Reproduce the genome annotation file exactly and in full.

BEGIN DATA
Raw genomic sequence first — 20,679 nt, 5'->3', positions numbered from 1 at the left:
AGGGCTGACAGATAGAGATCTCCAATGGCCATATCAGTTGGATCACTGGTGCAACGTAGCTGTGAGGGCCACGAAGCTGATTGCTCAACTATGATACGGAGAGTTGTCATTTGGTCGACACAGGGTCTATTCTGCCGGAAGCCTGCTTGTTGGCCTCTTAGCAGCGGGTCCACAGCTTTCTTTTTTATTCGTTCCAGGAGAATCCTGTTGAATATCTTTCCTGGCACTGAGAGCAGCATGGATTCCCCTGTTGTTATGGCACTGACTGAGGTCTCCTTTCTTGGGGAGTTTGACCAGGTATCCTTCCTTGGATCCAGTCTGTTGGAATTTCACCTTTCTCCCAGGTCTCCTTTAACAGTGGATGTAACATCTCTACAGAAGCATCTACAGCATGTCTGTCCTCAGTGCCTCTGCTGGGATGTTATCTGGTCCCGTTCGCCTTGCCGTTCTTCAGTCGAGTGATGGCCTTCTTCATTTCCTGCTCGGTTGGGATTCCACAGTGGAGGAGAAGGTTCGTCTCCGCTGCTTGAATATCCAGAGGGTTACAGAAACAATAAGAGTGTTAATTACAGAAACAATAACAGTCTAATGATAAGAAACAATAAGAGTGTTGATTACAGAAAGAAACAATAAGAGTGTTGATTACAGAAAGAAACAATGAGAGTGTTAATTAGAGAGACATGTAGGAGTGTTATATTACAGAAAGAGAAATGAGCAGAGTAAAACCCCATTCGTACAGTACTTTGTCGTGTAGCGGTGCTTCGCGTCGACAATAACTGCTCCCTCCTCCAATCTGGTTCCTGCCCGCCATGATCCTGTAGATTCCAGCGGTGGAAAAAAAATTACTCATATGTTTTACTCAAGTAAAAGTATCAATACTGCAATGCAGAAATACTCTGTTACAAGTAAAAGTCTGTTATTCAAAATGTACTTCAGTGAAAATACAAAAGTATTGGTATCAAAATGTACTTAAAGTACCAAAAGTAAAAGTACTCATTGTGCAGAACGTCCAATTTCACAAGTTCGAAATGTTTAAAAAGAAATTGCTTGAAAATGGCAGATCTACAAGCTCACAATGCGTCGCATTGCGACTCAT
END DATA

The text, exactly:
Raw genomic sequence first — 20,679 nt, 5'->3', positions numbered from 1 at the left:
AGGGCTGACAGATAGAGATCTCCAATGGCCATATCAGTTGGATCACTGGTGCAACGTAGCTGTGAGGGCCACGAAGCTGATTGCTCAACTATGATACGGAGAGTTGTCATTTGGTCGACACAGGGTCTATTCTGCCGGAAGCCTGCTTGTTGGCCTCTTAGCAGCGGGTCCACAGCTTTCTTTTTTATTCGTTCCAGGAGAATCCTGTTGAATATCTTTCCTGGCACTGAGAGCAGCATGGATTCCCCTGTTGTTATGGCACTGACTGAGGTCTCCTTTCTTGGGGAGTTTGACCAGGTATCCTTCCTTGGATCCAGTCTGTTGGAATTTCACCTTTCTCCCAGGTCTCCTTTAACAGTGGATGTAACATCTCTACAGAAGCATCTACAGCATGTCTGTCCTCAGTGCCTCTGCTGGGATGTTATCTGGTCCCGTTCGCCTTGCCGTTCTTCAGTCGAGTGATGGCCTTCTTCATTTCCTGCTCGGTTGGGATTCCACAGTGGAGGAGAAGGTTCGTCTCCGCTGCTTGAATATCCAGAGGGTTACAGAAACAATAAGAGTGTTAATTACAGAAACAATAACAGTCTAATGATAAGAAACAATAAGAGTGTTGATTACAGAAAGAAACAATAAGAGTGTTGATTACAGAAAGAAACAATGAGAGTGTTAATTAGAGAGACATGTAGGAGTGTTATATTACAGAAAGAGAAATGAGCAGAGTAAAACCCCATTCGTACAGTACTTTGTCGTGTAGCGGTGCTTCGCGTCGACAATAACTGCTCCCTCCTCCAATCTGGTTCCTGCCCGCCATGATCCTGTAGATTCCAGCGGTGGAAAAAAAATTACTCATATGTTTTACTCAAGTAAAAGTATCAATACTGCAATGCAGAAATACTCTGTTACAAGTAAAAGTCTGTTATTCAAAATGTACTTCAGTGAAAATACAAAAGTATTGGTATCAAAATGTACTTAAAGTACCAAAAGTAAAAGTACTCATTGTGCAGAACGTCCAATTTCACAAGTTCGAAATGTTTAAAAAGAAATTGCTTGAAAATGGCAGATCTACAAGCTCACAATGCGTCGCATTGCGACTCAT